Jacques Charles

Jacques CharlesIn existographies, Jacques Charles (1746-1833) (IQ:#|#) (CR:6) was a French physicist, chemist, mathematician, and inventor, noted for []

On 4 Jun 1783, Joseph Montgolfier, and his brother, demonstrated an unmanned hot air balloon before the provincial Estates of Vivarais. News of this flight quickly reached Paris, where a commission from the Royal Academy of Sciences followed. (Ѻ) Charles, being one of the leading experimental physicists in France, presumably thereafter became aware of these Montgolfier balloon experiments.

Charles, as a chemist, after studying the work of contemporaries Henry Cavendish, who had isolated hydrogen previously, Joseph Black, and Tiberius Cavallo, became convinced that hydrogen would be the best gas to make a balloon that would carry people, per reason that it would avoid the cooling problem seen in the Montgolfier tests. [2]

On 27 Aug 1783, Charles, with the help of engineering brothers Jean Robert and Louis Robert (Ѻ), launched an unmanned balloon, made of sheets of silk coated with dissolved rubber in a solution of turpentine, 35 cubic meters in volume, filled with hydrogen made by pouring sulphuric acid into scrap iron, which carried 9 kg of weight, and flew for 21 kilometers.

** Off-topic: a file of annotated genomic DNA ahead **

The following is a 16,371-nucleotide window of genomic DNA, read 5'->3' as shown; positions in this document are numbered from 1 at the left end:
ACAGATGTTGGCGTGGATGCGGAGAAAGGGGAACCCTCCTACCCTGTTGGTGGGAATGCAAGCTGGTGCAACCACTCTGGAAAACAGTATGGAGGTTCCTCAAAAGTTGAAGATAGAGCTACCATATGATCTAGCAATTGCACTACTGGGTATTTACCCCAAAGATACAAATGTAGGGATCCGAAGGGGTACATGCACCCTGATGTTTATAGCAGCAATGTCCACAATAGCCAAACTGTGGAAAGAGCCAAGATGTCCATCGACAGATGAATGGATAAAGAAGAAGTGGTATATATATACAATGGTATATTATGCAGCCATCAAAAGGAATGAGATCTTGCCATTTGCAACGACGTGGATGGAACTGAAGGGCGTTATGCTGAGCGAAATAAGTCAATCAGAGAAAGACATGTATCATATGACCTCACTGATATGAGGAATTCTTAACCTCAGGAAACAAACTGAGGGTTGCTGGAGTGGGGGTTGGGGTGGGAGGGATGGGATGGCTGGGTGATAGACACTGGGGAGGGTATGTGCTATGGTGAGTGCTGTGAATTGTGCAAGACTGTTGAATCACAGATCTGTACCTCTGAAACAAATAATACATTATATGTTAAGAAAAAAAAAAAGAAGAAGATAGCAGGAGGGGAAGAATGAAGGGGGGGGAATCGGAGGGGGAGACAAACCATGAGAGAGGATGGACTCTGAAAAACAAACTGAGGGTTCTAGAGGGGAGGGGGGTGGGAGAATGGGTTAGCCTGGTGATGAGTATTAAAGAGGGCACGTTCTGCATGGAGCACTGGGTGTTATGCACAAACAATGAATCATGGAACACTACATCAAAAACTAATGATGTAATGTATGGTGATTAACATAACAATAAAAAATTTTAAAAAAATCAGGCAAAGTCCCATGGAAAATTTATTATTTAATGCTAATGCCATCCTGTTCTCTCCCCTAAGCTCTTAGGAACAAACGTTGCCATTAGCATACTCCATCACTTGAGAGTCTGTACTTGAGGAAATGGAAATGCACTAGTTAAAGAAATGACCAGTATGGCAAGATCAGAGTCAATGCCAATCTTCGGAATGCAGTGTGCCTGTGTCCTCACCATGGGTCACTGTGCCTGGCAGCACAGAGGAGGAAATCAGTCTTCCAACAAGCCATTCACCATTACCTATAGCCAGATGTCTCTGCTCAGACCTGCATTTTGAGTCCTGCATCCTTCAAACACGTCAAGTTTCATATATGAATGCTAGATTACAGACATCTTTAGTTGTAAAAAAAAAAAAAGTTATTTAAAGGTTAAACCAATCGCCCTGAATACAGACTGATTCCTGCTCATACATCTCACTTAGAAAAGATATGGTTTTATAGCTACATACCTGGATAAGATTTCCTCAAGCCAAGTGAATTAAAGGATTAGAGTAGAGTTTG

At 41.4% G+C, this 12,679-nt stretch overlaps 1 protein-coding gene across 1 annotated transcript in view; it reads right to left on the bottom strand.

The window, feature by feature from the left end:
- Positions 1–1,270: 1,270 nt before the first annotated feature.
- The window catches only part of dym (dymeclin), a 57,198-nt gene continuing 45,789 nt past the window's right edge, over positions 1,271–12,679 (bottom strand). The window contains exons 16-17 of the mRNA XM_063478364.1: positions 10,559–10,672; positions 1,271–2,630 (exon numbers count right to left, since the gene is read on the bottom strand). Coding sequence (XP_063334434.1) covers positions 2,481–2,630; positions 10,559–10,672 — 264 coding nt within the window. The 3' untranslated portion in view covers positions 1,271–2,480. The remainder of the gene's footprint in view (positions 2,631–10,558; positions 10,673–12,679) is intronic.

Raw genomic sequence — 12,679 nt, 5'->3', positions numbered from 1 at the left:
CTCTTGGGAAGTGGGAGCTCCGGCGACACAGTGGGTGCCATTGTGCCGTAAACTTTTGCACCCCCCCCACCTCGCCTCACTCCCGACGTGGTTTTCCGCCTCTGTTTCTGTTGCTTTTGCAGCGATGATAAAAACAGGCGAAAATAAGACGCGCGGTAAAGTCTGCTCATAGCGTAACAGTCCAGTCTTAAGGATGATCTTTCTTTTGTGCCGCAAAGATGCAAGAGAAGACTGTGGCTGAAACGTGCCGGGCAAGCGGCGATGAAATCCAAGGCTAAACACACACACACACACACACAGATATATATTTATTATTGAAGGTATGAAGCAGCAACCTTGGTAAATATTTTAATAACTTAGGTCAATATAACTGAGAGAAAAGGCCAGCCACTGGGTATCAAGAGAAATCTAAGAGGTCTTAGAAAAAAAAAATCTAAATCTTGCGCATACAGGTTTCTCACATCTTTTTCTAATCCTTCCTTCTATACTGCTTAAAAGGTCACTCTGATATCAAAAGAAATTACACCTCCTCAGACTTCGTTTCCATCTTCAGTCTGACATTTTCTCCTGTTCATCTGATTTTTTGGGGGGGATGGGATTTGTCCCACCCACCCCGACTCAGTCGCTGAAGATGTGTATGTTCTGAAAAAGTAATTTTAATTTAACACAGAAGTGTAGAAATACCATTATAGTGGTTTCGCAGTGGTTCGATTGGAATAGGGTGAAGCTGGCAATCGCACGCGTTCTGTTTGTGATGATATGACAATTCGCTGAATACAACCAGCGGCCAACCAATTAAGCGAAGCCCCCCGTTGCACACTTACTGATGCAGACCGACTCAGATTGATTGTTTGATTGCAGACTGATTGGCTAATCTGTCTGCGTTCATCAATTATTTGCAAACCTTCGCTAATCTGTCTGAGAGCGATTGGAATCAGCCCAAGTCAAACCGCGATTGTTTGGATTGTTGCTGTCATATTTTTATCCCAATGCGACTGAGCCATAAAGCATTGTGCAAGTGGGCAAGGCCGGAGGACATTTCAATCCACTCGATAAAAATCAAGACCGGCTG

On 1 Dec 1783, they flew a manned hydrogen balloon.

Charles law
In 1787, Charles conducted an experiment where he filled five balloons to the same volume with different gases, and then raised the temperature of the balloons to 80ºC and noticed that they all increased in volume by the same amount; he thus found the following relation: [3]

 V = kT \,

In 1802, Joseph Gay-Lussac, in a paper on the precise relationship between the volume and temperature of a gas, wherein, supposedly, the above relation was first expressed, mathematically, referenced Charles’ unpublished experiment, and used the term “Charles law” in reference to the finding that a volume of any ideal gas, at constant particle count and pressure, is proportional to the temperature of the gas.

1. Kirby, Richard. (1956). Engineering in History (co-authors: Sidney Withington, Arthur Darling, Frederick Kilgour) (pg. 415). Courier, 1990.
2. Akerstedt, Hans. (2000). “CIA Balloon and Airship Hall of Fame Inductees” (Ѻ), FAI.org.
3. Williams, Jeffrey H. (2015). Order from Force: a Natural History of the Vacuum (pg. #). Morgan & Claypool.

External links
Jacques Charles – Wikipedia.

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